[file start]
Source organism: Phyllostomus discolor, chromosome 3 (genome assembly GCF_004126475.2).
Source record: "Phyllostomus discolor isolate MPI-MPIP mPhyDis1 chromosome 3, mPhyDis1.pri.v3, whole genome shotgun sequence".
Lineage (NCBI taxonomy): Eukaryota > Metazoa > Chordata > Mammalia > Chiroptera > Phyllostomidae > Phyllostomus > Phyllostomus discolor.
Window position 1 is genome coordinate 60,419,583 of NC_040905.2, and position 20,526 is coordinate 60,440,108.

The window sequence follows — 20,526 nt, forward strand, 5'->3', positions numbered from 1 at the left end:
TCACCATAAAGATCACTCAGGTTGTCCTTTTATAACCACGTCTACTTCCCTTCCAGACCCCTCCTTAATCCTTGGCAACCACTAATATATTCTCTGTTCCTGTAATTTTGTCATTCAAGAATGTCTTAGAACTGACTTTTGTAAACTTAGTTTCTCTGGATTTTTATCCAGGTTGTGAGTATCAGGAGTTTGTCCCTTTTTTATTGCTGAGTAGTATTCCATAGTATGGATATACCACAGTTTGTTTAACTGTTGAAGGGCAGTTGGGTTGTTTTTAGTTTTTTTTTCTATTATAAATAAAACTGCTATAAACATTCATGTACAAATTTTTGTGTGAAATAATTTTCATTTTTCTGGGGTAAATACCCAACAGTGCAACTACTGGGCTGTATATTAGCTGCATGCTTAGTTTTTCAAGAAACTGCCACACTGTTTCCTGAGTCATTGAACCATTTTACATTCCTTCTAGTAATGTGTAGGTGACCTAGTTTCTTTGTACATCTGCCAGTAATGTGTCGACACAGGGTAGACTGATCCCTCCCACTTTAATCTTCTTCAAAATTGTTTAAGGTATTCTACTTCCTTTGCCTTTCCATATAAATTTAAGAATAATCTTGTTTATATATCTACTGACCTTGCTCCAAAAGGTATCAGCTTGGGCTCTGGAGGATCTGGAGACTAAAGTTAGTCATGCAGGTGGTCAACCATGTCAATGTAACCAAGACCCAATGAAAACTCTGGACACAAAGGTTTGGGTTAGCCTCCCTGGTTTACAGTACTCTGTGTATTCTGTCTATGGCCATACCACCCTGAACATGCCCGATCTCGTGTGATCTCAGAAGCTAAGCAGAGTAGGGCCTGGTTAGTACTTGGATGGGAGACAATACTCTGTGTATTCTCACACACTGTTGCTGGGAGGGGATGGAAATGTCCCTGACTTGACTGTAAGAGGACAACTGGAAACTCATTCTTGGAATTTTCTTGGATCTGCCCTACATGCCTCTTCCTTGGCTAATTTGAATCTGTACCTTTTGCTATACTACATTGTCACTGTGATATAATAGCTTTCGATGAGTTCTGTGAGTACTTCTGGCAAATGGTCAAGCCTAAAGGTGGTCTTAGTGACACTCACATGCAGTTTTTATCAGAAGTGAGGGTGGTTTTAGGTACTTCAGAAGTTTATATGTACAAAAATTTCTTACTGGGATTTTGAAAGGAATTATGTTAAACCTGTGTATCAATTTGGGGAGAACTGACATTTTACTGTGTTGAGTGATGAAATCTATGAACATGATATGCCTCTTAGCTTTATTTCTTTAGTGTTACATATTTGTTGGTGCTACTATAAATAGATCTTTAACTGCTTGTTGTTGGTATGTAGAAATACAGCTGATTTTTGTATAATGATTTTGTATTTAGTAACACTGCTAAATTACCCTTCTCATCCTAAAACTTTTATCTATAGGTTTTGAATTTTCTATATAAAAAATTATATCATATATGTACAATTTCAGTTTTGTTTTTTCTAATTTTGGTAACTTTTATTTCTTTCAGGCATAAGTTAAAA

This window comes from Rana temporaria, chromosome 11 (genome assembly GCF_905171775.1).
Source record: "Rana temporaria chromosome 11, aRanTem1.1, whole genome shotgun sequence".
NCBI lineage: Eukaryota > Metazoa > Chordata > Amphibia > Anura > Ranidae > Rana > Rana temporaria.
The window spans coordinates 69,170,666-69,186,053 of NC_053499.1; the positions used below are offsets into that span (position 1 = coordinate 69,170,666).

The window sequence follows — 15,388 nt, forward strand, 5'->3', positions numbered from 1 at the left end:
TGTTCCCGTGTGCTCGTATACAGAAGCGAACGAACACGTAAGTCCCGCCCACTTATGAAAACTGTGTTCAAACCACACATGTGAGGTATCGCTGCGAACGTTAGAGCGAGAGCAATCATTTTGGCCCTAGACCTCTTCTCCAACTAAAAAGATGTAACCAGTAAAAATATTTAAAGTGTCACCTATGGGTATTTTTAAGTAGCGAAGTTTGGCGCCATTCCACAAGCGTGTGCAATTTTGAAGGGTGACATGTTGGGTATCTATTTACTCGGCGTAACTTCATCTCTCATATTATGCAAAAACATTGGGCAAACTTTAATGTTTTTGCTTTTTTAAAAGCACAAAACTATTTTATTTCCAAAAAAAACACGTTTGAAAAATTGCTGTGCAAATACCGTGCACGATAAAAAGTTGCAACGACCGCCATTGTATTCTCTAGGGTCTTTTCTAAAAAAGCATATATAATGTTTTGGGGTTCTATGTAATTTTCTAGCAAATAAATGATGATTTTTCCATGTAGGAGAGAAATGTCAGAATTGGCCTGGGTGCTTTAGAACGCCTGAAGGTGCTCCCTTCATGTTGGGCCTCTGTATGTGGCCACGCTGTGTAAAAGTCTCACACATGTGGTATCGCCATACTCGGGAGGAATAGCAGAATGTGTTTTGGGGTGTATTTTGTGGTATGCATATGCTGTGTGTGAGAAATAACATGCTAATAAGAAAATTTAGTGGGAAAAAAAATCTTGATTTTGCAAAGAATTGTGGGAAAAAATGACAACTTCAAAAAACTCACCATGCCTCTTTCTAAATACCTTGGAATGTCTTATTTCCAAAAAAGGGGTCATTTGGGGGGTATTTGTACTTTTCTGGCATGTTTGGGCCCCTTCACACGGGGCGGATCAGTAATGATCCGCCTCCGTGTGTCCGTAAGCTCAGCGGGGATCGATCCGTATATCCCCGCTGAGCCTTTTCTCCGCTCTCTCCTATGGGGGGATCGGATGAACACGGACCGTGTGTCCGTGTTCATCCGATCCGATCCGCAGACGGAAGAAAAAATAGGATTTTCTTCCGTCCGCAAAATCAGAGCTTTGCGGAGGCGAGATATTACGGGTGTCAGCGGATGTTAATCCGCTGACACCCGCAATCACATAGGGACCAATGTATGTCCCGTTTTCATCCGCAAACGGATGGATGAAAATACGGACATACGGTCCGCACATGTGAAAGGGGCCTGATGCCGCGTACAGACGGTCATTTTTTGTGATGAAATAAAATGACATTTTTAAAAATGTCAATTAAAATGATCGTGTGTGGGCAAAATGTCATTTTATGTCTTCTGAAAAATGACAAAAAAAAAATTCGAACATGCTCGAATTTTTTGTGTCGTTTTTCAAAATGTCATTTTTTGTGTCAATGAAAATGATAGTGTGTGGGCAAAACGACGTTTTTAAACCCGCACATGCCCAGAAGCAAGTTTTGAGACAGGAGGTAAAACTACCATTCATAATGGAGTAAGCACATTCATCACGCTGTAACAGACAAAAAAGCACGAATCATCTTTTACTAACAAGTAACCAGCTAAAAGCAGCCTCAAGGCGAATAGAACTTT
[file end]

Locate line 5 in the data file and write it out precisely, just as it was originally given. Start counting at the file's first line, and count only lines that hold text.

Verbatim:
The window sequence follows — 20,526 nt, forward strand, 5'->3', positions numbered from 1 at the left end: